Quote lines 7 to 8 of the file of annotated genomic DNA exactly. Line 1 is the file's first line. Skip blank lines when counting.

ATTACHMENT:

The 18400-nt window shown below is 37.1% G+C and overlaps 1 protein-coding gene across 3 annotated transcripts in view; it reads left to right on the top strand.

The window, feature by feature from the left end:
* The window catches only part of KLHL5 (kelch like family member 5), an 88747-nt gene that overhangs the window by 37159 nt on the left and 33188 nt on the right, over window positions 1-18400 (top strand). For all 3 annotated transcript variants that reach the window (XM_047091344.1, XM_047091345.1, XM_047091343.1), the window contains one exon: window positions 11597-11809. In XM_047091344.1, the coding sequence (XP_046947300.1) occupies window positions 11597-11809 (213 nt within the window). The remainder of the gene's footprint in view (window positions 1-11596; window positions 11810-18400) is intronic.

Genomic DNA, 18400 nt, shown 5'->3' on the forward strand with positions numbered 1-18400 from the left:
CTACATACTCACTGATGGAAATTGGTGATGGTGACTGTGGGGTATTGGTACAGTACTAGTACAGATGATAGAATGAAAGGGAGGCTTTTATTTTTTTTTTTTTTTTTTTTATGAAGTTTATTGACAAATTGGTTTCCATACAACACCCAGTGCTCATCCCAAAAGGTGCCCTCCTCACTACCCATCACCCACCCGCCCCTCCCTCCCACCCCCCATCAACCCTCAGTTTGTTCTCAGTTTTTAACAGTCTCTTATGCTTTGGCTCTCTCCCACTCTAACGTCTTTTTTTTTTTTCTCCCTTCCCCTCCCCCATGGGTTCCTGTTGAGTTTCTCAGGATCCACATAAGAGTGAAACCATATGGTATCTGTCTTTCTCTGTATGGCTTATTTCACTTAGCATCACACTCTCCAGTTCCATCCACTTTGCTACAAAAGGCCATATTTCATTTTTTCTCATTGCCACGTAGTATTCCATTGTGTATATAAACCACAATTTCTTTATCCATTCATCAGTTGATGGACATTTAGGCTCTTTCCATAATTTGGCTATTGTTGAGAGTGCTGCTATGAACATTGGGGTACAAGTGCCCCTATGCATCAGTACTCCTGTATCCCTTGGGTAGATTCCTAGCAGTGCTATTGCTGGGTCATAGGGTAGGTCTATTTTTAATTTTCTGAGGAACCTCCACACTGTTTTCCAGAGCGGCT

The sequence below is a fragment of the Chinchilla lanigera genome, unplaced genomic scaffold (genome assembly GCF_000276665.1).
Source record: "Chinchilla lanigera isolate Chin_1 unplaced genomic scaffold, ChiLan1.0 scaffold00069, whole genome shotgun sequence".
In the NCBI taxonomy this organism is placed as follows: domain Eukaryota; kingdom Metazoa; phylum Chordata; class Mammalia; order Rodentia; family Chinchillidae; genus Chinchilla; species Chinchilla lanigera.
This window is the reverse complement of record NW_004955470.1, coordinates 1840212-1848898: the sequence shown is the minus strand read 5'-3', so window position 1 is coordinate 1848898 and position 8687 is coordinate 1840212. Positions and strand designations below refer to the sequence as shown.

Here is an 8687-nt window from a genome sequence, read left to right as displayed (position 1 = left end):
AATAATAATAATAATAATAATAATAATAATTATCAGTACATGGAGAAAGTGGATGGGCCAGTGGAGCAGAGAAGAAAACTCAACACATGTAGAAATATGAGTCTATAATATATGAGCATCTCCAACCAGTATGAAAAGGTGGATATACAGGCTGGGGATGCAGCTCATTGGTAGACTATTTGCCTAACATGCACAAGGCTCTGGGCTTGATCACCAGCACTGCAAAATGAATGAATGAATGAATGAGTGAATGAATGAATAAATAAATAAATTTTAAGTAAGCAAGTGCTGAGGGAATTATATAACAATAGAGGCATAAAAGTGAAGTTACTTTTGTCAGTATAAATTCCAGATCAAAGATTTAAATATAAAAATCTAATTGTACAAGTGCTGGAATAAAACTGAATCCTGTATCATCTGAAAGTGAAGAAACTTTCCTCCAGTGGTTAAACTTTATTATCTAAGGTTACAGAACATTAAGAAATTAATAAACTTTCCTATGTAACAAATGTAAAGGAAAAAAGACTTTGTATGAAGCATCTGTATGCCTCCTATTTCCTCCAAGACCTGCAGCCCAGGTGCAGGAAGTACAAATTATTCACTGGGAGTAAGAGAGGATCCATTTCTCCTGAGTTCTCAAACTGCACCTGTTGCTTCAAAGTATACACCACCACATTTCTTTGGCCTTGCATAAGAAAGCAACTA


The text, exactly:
Source record: "Chinchilla lanigera isolate Chin_1 unplaced genomic scaffold, ChiLan1.0 scaffold00069, whole genome shotgun sequence".
In the NCBI taxonomy this organism is placed as follows: domain Eukaryota; kingdom Metazoa; phylum Chordata; class Mammalia; order Rodentia; family Chinchillidae; genus Chinchilla; species Chinchilla lanigera.